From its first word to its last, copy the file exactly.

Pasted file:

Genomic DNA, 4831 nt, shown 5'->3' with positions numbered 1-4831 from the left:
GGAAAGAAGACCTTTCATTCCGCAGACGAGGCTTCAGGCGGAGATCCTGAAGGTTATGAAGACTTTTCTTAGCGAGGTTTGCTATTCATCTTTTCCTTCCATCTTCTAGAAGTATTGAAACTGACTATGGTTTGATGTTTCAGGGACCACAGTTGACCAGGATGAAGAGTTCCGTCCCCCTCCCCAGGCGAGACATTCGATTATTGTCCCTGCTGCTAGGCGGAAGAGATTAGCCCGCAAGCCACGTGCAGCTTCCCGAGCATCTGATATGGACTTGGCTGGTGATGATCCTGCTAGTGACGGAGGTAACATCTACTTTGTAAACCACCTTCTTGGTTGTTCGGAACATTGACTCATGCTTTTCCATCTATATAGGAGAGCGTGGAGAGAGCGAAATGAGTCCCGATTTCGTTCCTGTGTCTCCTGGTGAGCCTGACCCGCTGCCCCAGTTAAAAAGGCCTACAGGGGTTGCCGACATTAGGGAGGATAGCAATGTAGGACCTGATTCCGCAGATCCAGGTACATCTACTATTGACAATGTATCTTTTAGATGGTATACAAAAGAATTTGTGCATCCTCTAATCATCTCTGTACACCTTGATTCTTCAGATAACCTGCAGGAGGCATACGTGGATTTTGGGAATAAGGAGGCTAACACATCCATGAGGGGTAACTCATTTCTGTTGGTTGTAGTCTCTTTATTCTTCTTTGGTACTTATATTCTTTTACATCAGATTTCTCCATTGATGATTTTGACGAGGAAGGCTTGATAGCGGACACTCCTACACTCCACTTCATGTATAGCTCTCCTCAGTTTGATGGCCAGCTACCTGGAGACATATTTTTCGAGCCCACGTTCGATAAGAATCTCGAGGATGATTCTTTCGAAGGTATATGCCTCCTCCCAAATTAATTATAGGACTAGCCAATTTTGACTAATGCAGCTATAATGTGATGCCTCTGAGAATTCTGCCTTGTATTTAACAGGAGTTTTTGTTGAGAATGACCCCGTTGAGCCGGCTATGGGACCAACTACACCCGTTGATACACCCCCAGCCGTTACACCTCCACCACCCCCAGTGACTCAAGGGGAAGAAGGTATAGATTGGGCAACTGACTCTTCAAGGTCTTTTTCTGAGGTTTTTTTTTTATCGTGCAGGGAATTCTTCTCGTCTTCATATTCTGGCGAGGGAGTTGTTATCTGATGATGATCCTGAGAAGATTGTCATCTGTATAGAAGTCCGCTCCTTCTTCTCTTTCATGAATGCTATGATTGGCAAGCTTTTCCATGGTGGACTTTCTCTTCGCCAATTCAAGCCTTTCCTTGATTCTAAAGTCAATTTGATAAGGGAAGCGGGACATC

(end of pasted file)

Genomic DNA, 4831 nt, shown 5'->3' with positions numbered 1-4831 from the left:
GGAAAGAAGACCTTTCATTCCGCAGACGAGGCTTCAGGCGGAGATCCTGAAGGTTATGAAGACTTTTCTTAGCGAGGTTTGCTATTCATCTTTTCCTTCCATCTTCTAGAAGTATTGAAACTGACTATGGTTTGATGTTTCAGGGACCACAGTTGACCAGGATGAAGAGTTCCGTCCCCCTCCCCAGGCGAGACATTCGATTATTGTCCCTGCTGCTAGGCGGAAGAGATTAGCCCGCAAGCCACGTGCAGCTTCCCGAGCATCTGATATGGACTTGGCTGGTGATGATCCTGCTAGTGACGGAGGTAACATCTACTTTGTAAACCACCTTCTTGGTTGTTCGGAACATTGACTCATGCTTTTCCATCTATATAGGAGAGCGTGGAGAGAGCGAAATGAGTCCCGATTTCGTTCCTGTGTCTCCTGGTGAGCCTGACCCGCTGCCCCAGTTAAAAAGGCCTACAGGGGTTGCCGACATTAGGGAGGATAGCAATGTAGGACCTGATTCCGCAGATCCAGGTACATCTACTATTGACAATGTATCTTTTAGATGGTATACAAAAGAATTTGTGCATCCTCTAATCATCTCTGTACACCTTGATTCTTCAGATAACCTGCAGGAGGCATACGTGGATTTTGGGAATAAGGAGGCTAACACATCCATGAGGGGTAACTCATTTCTGTTGGTTGTAGTCTCTTTATTCTTCTTTGGTACTTATATTCTTTTACATCAGATTTCTCCATTGATGATTTTGACGAGGAAGGCTTGATAGCGGACACTCCTACACTCCACTTCATGTATAGCTCTCCTCAGTTTGATGGCCAGCTACCTGGAGACATATTTTTCGAGCCCACGTTCGATAAGAATCTCGAGGATGATTCTTTCGAAGGTATATGCCTCCTCCCAAATTAATTATAGGACTAGCCAATTTTGACTAATGCAGCTATAATGTGATGCCTCTGAGAATTCTGCCTTGTATTTAACAGGAGTTTTTGTTGAGAATGACCCCGTTGAGCCGGCTATGGGACCAACTACACCCGTTGATACACCCCCAGCCGTTACACCTCCACCACCCCCAGTGACTCAAGGGGAAGAAGGTATAGATTGGGCAACTGACTCTTCAAGGTCTTTTTCTGAGGTTTTTTTTTTATCGTGCAGGGAATTCTTCTCGTCTTCATATTCTGGCGAGGGAGTTGTTATCTGATGATGATCCTGAGAAGATTGTCATCTGTATAGAAGTCCGCTCCTTCTTCTCTTTCATGAATGCTATGATTGGCAAGCTTTTCCATGGTGGACTTTCTCTTCGCCAATTCAAGCCTTTCCTTGATTCTAAAGTCAATTTGATAAGGGAAGCGGGACATC